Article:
5 common misconceptions about the inability to fall pregnant
Sex only during ovulation or daily? Smoking and alcohol? How do these and other factors affect the chances of getting pregnant? Let's take a look at the 5 common fertility misconceptions.
1) How do you know if you are truly ovulating?
The menstrual cycle of each woman is very individual. It takes approximately 28 days and women ovulate around day 14, but that does not mean that it applies to you. Each cycle is different, one is shorter, the other is longer. It is necessary to listen to and observe the body, changes during the cycle and maybe try an ovulation test.
2) Sex only during ovulation
You have determined the day you ovulate and focus only on that day when you are most likely to conceive. This can lead to psychological pressure and also cause tension between partners. The fertile window is actually about six days - four days leading up to ovulation, day of ovulation, and the following day. Of these, it is most likely to become pregnant within two to three days before ovulation and the day of ovulation itself. Thus there are a number of days in which one can become pregnant, so there is no need for stress and confusion.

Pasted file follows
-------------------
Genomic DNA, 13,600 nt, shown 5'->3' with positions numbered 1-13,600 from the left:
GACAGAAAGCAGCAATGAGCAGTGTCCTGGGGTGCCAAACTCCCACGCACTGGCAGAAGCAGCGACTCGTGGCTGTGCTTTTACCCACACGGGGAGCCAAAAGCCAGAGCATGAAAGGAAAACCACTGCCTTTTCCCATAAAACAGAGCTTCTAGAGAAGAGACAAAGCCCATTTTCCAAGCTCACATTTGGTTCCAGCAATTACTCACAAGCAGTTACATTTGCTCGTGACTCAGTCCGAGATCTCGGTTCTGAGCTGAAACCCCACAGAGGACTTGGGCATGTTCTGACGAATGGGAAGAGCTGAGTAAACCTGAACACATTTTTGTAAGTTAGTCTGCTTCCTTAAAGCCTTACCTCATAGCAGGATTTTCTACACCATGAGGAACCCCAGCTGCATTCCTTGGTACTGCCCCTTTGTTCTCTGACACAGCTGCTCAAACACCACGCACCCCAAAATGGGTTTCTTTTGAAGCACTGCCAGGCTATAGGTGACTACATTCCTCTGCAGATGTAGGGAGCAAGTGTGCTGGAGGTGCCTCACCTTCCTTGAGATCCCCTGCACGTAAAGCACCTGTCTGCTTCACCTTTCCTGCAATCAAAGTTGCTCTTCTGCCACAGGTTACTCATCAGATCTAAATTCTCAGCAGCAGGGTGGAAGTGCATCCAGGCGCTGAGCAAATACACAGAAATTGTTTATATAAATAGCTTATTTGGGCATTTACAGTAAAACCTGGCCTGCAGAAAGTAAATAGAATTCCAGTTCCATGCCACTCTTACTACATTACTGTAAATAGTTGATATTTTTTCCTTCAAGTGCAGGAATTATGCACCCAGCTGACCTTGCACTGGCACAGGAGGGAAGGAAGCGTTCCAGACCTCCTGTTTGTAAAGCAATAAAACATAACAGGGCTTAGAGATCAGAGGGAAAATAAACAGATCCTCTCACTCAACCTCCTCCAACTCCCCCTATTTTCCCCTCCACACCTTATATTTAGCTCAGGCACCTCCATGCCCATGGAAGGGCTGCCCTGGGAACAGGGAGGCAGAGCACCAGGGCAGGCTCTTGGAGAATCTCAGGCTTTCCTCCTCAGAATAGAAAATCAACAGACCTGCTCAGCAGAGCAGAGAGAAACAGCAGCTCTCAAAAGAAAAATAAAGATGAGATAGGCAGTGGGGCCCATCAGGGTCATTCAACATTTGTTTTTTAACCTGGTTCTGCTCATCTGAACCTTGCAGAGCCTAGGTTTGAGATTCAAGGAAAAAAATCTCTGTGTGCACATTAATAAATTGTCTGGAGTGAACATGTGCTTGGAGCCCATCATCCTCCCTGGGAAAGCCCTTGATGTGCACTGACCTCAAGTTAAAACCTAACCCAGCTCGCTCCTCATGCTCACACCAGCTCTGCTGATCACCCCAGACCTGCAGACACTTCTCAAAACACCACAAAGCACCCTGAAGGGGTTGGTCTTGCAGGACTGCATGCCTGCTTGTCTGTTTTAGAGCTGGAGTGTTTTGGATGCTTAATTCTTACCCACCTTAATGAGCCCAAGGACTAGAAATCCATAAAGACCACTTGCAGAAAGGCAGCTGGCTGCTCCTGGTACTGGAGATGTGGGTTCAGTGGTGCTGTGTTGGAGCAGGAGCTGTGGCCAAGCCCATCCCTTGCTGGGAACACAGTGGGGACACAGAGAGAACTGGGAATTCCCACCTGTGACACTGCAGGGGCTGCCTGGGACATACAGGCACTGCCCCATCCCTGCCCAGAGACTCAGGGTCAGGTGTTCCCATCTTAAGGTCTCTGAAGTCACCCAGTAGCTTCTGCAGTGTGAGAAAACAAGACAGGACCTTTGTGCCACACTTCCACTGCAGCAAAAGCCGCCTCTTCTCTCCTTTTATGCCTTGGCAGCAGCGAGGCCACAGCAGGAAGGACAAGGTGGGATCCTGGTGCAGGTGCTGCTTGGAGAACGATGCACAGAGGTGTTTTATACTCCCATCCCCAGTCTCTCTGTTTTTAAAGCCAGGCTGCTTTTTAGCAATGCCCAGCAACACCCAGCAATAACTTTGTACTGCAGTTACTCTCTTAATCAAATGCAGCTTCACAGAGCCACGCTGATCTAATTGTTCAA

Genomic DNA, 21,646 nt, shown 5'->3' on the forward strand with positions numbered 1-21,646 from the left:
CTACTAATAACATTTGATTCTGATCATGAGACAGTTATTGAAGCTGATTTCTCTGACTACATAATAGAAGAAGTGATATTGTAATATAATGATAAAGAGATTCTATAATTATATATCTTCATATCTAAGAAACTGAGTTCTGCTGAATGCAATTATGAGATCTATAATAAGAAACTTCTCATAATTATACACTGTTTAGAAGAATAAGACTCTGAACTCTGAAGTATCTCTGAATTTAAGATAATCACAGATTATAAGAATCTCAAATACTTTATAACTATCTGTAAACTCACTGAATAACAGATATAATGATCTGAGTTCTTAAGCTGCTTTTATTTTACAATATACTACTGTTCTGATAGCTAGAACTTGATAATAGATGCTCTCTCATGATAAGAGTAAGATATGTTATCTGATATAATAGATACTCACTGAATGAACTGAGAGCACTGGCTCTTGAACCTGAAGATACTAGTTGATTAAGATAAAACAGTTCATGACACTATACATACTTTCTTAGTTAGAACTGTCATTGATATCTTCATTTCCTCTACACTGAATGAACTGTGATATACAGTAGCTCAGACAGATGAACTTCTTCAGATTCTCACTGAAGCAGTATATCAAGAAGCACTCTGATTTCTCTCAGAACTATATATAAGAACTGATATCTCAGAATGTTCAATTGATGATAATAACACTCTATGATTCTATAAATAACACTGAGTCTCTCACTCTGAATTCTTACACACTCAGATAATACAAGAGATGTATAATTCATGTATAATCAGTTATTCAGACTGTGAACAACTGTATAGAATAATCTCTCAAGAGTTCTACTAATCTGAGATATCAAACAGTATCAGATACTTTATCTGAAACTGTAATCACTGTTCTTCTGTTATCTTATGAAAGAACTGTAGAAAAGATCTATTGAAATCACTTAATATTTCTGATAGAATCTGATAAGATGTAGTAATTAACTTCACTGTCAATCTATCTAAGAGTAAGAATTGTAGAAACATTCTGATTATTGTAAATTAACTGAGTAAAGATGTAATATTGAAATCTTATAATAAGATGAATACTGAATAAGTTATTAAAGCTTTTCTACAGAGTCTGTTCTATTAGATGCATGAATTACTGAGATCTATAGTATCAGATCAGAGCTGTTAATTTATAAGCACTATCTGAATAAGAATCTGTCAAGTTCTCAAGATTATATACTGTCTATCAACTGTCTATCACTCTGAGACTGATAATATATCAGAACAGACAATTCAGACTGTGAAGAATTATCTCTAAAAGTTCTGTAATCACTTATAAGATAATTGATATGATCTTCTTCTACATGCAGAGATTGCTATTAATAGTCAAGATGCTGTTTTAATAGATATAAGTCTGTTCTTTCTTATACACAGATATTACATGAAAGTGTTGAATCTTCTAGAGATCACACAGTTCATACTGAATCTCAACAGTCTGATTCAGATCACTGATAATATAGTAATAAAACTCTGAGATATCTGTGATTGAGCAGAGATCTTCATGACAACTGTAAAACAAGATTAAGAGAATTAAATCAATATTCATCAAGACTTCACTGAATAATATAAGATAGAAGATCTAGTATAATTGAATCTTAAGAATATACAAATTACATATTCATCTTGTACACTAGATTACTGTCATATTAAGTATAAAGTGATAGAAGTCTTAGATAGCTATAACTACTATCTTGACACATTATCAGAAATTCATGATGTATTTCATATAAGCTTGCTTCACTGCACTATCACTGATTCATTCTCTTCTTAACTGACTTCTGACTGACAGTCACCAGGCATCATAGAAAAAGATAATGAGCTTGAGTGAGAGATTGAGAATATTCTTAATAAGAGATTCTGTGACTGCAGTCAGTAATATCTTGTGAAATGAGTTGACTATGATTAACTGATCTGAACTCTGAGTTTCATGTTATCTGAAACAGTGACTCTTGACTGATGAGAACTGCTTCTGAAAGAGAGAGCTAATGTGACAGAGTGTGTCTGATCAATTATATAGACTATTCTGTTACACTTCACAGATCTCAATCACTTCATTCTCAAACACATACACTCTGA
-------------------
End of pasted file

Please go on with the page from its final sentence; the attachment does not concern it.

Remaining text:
3) Sex every day
Believe it or not, too much sex can reduce your partner's sperm count, and it can take a few days to recover. Experts recommend having sex every other day during your fertile period.
4) You think it's your “fault"
Many women see fertility issues as their problem, but it is scientifically proven that up to 40% of cases are related to male infertility. They are very balanced numbers. If you have not conceived after a year of trying and you are under 35 years old, it would be worthwhile to visit a specialist. Sperm analysis can be conducted to determine if any potential problems regarding fertility .
5) Unhealthy habits
When you become pregnant, it is a given that smoking, drinking alcohol and using illicit substances are taboo. A healthy and sustainable lifestyle, prior to trying to conceive greatly affects your chances of fertility. Try to focus on healthy and quality foods, exercise and physical exercise, eliminate stress and reduce caffeine, advises Roger Lobo, MD, FACOG, OBGYN at Columbia University Medical Center and President of the American Society for Reproductive Medicine.